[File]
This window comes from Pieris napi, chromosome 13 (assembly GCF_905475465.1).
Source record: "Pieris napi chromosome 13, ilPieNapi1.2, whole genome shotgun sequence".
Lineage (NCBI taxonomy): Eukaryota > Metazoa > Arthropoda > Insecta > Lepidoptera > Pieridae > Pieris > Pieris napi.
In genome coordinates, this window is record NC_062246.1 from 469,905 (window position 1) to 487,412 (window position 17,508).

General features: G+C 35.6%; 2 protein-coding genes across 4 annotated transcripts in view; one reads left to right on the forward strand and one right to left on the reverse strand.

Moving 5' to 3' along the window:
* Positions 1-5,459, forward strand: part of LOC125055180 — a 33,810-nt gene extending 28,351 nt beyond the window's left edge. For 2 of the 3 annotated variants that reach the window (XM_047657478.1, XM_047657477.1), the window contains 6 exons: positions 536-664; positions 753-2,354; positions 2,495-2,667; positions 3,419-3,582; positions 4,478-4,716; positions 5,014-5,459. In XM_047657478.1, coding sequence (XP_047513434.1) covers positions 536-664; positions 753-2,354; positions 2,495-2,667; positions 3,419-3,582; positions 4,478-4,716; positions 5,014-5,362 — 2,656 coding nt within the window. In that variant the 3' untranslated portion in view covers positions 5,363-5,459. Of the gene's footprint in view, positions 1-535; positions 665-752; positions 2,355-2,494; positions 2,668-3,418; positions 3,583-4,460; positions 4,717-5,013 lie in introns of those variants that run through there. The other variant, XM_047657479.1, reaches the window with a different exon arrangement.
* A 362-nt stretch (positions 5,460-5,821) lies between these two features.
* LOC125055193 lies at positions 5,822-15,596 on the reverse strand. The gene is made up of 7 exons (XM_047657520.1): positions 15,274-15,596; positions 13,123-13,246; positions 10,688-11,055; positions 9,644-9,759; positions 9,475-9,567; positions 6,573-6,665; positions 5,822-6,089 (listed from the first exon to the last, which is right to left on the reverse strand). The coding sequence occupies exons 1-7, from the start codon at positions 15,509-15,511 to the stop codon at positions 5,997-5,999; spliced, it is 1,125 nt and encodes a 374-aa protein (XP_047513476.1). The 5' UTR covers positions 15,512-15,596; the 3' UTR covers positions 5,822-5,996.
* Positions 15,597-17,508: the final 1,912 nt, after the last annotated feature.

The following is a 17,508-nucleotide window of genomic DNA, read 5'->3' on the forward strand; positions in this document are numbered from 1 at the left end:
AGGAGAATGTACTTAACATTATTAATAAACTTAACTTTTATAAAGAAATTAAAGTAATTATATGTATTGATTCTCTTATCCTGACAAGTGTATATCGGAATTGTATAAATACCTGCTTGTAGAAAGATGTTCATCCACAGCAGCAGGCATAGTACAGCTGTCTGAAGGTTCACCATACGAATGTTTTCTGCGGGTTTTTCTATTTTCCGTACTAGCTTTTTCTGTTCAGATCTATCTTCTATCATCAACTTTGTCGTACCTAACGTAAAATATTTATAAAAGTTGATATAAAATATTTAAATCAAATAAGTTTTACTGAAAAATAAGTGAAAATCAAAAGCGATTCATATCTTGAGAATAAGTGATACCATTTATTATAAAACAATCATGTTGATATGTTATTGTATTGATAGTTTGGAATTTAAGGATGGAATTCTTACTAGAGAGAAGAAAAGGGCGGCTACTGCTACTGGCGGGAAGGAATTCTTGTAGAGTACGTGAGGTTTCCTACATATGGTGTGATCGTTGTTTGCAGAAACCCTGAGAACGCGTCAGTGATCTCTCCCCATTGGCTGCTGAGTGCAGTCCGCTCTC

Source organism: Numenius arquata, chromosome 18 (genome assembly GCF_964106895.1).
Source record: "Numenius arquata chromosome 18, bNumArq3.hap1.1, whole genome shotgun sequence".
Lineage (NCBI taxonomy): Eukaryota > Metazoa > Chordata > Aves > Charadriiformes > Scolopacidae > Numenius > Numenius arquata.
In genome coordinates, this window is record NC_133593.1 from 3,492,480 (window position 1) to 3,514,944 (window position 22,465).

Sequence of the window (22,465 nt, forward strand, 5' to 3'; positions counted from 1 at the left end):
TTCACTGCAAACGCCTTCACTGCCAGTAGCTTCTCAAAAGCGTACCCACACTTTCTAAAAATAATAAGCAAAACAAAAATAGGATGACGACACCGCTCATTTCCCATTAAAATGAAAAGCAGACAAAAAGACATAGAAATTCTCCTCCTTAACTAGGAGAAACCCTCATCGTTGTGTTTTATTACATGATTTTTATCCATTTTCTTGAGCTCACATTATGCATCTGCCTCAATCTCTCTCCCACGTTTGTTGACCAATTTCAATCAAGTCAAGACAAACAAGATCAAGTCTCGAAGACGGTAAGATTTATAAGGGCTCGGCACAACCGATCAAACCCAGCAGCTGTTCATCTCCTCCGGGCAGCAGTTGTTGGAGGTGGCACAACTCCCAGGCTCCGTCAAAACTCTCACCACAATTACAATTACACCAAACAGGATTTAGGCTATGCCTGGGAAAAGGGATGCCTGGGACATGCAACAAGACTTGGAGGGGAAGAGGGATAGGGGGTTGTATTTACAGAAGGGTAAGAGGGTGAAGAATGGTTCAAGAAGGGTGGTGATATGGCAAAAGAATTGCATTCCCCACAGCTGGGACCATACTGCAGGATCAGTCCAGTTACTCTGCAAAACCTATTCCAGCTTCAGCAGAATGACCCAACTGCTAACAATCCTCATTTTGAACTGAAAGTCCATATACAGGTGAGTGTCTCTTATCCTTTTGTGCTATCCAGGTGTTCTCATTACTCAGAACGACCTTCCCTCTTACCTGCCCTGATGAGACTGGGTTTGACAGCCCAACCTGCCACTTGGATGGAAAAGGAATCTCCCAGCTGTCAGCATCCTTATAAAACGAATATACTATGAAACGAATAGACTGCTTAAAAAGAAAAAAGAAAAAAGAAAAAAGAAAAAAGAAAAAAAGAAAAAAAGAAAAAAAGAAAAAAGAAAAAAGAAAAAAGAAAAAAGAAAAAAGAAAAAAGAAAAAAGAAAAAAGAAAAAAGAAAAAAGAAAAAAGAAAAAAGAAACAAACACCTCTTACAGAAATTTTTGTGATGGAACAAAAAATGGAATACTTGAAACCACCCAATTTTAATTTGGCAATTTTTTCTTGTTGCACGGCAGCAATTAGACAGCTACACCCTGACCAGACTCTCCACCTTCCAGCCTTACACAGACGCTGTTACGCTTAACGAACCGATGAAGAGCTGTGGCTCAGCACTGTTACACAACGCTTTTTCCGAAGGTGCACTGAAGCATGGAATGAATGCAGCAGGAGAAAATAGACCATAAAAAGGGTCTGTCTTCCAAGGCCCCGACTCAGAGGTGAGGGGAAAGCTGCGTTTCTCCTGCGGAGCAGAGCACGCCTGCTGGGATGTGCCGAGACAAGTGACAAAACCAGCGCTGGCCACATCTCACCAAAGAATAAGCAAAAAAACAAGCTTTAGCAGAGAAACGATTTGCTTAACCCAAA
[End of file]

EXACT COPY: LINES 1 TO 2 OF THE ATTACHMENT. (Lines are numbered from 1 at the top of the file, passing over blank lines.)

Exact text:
This window comes from Pieris napi, chromosome 13 (assembly GCF_905475465.1).
Source record: "Pieris napi chromosome 13, ilPieNapi1.2, whole genome shotgun sequence".